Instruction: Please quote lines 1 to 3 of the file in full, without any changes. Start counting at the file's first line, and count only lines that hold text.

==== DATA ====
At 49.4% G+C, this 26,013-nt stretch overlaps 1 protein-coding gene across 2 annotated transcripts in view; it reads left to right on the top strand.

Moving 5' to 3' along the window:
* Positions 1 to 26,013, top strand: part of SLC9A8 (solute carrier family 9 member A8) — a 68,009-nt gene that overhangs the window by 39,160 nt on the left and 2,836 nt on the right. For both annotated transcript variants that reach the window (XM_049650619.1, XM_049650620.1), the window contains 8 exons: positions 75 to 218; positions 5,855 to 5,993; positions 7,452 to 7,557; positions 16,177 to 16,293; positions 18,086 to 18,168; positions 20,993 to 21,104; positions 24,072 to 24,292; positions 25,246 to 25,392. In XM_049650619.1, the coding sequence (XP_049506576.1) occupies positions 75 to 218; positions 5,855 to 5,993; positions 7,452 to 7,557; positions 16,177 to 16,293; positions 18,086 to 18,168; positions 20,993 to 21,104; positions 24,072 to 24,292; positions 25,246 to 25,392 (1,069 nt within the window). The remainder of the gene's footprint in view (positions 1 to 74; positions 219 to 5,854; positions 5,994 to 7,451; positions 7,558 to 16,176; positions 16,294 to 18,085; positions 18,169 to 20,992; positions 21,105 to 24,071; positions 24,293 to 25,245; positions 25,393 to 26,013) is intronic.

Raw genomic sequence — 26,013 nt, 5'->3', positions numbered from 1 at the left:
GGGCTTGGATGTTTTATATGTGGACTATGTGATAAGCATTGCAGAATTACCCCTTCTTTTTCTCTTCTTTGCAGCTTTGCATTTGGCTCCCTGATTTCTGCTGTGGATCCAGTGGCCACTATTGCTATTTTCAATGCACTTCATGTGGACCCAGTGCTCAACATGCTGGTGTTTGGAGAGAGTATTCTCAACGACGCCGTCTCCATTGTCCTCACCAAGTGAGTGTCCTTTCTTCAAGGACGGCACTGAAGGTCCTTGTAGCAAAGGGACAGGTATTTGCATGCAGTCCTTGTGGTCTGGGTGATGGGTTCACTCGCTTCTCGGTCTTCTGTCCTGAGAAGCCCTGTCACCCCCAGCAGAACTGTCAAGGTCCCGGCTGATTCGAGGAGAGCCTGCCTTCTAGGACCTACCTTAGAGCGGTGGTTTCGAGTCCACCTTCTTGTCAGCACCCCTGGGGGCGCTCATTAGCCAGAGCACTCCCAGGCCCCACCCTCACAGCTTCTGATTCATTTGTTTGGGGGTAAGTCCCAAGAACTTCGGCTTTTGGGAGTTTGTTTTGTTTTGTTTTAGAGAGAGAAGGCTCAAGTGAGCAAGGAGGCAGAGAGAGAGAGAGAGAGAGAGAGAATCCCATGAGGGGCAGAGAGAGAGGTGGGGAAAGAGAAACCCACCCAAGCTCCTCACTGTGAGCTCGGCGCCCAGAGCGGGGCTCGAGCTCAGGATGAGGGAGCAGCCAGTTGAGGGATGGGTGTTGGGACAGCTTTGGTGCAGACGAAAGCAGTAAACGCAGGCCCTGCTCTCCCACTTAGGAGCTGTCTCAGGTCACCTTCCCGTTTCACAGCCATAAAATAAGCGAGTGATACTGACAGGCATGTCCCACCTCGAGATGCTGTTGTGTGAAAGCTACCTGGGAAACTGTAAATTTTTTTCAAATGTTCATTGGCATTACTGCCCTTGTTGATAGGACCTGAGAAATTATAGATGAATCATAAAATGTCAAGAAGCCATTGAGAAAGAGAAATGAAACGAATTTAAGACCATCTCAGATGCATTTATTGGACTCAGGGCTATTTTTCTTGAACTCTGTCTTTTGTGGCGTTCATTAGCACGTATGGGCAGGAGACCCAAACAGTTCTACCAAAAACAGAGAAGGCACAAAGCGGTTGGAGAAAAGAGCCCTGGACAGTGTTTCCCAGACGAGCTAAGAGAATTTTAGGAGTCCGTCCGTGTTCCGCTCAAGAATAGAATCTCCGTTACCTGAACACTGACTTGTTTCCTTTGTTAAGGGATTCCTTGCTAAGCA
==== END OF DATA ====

At 49.4% G+C, this 26,013-nt stretch overlaps 1 protein-coding gene across 2 annotated transcripts in view; it reads left to right on the top strand.

Moving 5' to 3' along the window:
* Positions 1 to 26,013, top strand: part of SLC9A8 (solute carrier family 9 member A8) — a 68,009-nt gene that overhangs the window by 39,160 nt on the left and 2,836 nt on the right. For both annotated transcript variants that reach the window (XM_049650619.1, XM_049650620.1), the window contains 8 exons: positions 75 to 218; positions 5,855 to 5,993; positions 7,452 to 7,557; positions 16,177 to 16,293; positions 18,086 to 18,168; positions 20,993 to 21,104; positions 24,072 to 24,292; positions 25,246 to 25,392. In XM_049650619.1, the coding sequence (XP_049506576.1) occupies positions 75 to 218; positions 5,855 to 5,993; positions 7,452 to 7,557; positions 16,177 to 16,293; positions 18,086 to 18,168; positions 20,993 to 21,104; positions 24,072 to 24,292; positions 25,246 to 25,392 (1,069 nt within the window). The remainder of the gene's footprint in view (positions 1 to 74; positions 219 to 5,854; positions 5,994 to 7,451; positions 7,558 to 16,176; positions 16,294 to 18,085; positions 18,169 to 20,992; positions 21,105 to 24,071; positions 24,293 to 25,245; positions 25,393 to 26,013) is intronic.